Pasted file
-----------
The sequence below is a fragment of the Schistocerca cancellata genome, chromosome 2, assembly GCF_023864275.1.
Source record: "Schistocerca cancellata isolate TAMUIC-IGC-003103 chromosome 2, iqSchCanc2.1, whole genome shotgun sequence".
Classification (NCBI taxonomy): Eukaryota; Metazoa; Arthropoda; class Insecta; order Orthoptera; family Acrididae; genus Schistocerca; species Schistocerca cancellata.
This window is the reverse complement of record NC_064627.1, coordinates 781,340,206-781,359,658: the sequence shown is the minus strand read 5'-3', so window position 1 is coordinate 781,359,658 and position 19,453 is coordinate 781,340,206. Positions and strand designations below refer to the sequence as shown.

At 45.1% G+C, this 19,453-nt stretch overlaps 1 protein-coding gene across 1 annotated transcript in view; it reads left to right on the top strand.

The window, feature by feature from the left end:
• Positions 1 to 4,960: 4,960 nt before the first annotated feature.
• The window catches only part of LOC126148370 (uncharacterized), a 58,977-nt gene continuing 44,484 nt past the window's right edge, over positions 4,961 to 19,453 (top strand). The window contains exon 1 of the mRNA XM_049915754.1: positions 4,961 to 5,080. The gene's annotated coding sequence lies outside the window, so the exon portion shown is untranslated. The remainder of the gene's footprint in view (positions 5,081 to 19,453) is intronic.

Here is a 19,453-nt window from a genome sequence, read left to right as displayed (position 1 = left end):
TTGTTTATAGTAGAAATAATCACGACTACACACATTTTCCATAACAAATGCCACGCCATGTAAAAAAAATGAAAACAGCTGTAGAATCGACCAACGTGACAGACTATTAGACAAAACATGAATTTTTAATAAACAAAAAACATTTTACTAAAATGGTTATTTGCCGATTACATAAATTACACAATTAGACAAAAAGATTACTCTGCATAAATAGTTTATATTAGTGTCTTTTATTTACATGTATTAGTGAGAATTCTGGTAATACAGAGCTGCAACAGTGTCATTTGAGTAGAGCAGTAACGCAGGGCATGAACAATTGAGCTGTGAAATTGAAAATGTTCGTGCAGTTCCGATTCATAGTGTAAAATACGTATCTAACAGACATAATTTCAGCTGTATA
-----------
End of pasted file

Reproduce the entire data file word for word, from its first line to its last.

The sequence below is a fragment of the Schistocerca cancellata genome, chromosome 2, assembly GCF_023864275.1.
Source record: "Schistocerca cancellata isolate TAMUIC-IGC-003103 chromosome 2, iqSchCanc2.1, whole genome shotgun sequence".
Classification (NCBI taxonomy): Eukaryota; Metazoa; Arthropoda; class Insecta; order Orthoptera; family Acrididae; genus Schistocerca; species Schistocerca cancellata.
This window is the reverse complement of record NC_064627.1, coordinates 781,340,206-781,359,658: the sequence shown is the minus strand read 5'-3', so window position 1 is coordinate 781,359,658 and position 19,453 is coordinate 781,340,206. Positions and strand designations below refer to the sequence as shown.

At 45.1% G+C, this 19,453-nt stretch overlaps 1 protein-coding gene across 1 annotated transcript in view; it reads left to right on the top strand.

The window, feature by feature from the left end:
• Positions 1 to 4,960: 4,960 nt before the first annotated feature.
• The window catches only part of LOC126148370 (uncharacterized), a 58,977-nt gene continuing 44,484 nt past the window's right edge, over positions 4,961 to 19,453 (top strand). The window contains exon 1 of the mRNA XM_049915754.1: positions 4,961 to 5,080. The gene's annotated coding sequence lies outside the window, so the exon portion shown is untranslated. The remainder of the gene's footprint in view (positions 5,081 to 19,453) is intronic.

Here is a 19,453-nt window from a genome sequence, read left to right as displayed (position 1 = left end):
TTGTTTATAGTAGAAATAATCACGACTACACACATTTTCCATAACAAATGCCACGCCATGTAAAAAAAATGAAAACAGCTGTAGAATCGACCAACGTGACAGACTATTAGACAAAACATGAATTTTTAATAAACAAAAAACATTTTACTAAAATGGTTATTTGCCGATTACATAAATTACACAATTAGACAAAAAGATTACTCTGCATAAATAGTTTATATTAGTGTCTTTTATTTACATGTATTAGTGAGAATTCTGGTAATACAGAGCTGCAACAGTGTCATTTGAGTAGAGCAGTAACGCAGGGCATGAACAATTGAGCTGTGAAATTGAAAATGTTCGTGCAGTTCCGATTCATAGTGTAAAATACGTATCTAACAGACATAATTTCAGCTGTATA